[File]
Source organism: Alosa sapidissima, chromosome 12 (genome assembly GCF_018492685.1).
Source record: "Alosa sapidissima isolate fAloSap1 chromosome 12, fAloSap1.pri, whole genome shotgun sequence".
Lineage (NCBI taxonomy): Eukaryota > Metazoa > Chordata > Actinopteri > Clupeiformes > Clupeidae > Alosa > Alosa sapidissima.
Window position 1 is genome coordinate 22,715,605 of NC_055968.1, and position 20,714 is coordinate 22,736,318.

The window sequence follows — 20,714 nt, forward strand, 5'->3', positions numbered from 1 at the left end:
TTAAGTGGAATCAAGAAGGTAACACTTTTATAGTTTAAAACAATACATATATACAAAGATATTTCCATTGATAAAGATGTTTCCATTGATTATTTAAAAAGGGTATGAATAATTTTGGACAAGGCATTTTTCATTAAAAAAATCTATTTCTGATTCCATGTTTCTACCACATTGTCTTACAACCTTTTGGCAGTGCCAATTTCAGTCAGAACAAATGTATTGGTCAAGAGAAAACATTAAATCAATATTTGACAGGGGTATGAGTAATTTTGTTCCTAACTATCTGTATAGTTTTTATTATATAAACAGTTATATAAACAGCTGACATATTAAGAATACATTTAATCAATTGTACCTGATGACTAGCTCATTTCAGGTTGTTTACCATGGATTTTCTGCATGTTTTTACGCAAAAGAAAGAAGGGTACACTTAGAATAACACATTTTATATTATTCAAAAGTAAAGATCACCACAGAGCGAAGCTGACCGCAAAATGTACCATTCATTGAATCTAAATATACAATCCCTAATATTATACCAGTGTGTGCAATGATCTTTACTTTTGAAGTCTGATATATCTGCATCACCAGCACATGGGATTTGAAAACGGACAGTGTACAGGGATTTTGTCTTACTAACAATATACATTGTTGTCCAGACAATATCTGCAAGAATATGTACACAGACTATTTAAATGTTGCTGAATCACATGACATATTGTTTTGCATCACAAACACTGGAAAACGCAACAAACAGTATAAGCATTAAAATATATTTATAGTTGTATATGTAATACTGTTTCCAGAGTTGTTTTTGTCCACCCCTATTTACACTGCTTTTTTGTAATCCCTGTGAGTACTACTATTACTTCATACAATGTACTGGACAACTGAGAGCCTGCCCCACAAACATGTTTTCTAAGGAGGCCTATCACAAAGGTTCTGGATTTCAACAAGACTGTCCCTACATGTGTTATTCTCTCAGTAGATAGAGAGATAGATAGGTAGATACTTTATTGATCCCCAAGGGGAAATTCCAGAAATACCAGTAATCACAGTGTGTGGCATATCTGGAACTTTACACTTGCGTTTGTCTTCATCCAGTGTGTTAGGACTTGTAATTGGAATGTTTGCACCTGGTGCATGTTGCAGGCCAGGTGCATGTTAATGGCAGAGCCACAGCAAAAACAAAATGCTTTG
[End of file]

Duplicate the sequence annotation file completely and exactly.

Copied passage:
Source organism: Alosa sapidissima, chromosome 12 (genome assembly GCF_018492685.1).
Source record: "Alosa sapidissima isolate fAloSap1 chromosome 12, fAloSap1.pri, whole genome shotgun sequence".
Lineage (NCBI taxonomy): Eukaryota > Metazoa > Chordata > Actinopteri > Clupeiformes > Clupeidae > Alosa > Alosa sapidissima.
Window position 1 is genome coordinate 22,715,605 of NC_055968.1, and position 20,714 is coordinate 22,736,318.

The window sequence follows — 20,714 nt, forward strand, 5'->3', positions numbered from 1 at the left end:
TTAAGTGGAATCAAGAAGGTAACACTTTTATAGTTTAAAACAATACATATATACAAAGATATTTCCATTGATAAAGATGTTTCCATTGATTATTTAAAAAGGGTATGAATAATTTTGGACAAGGCATTTTTCATTAAAAAAATCTATTTCTGATTCCATGTTTCTACCACATTGTCTTACAACCTTTTGGCAGTGCCAATTTCAGTCAGAACAAATGTATTGGTCAAGAGAAAACATTAAATCAATATTTGACAGGGGTATGAGTAATTTTGTTCCTAACTATCTGTATAGTTTTTATTATATAAACAGTTATATAAACAGCTGACATATTAAGAATACATTTAATCAATTGTACCTGATGACTAGCTCATTTCAGGTTGTTTACCATGGATTTTCTGCATGTTTTTACGCAAAAGAAAGAAGGGTACACTTAGAATAACACATTTTATATTATTCAAAAGTAAAGATCACCACAGAGCGAAGCTGACCGCAAAATGTACCATTCATTGAATCTAAATATACAATCCCTAATATTATACCAGTGTGTGCAATGATCTTTACTTTTGAAGTCTGATATATCTGCATCACCAGCACATGGGATTTGAAAACGGACAGTGTACAGGGATTTTGTCTTACTAACAATATACATTGTTGTCCAGACAATATCTGCAAGAATATGTACACAGACTATTTAAATGTTGCTGAATCACATGACATATTGTTTTGCATCACAAACACTGGAAAACGCAACAAACAGTATAAGCATTAAAATATATTTATAGTTGTATATGTAATACTGTTTCCAGAGTTGTTTTTGTCCACCCCTATTTACACTGCTTTTTTGTAATCCCTGTGAGTACTACTATTACTTCATACAATGTACTGGACAACTGAGAGCCTGCCCCACAAACATGTTTTCTAAGGAGGCCTATCACAAAGGTTCTGGATTTCAACAAGACTGTCCCTACATGTGTTATTCTCTCAGTAGATAGAGAGATAGATAGGTAGATACTTTATTGATCCCCAAGGGGAAATTCCAGAAATACCAGTAATCACAGTGTGTGGCATATCTGGAACTTTACACTTGCGTTTGTCTTCATCCAGTGTGTTAGGACTTGTAATTGGAATGTTTGCACCTGGTGCATGTTGCAGGCCAGGTGCATGTTAATGGCAGAGCCACAGCAAAAACAAAATGCTTTG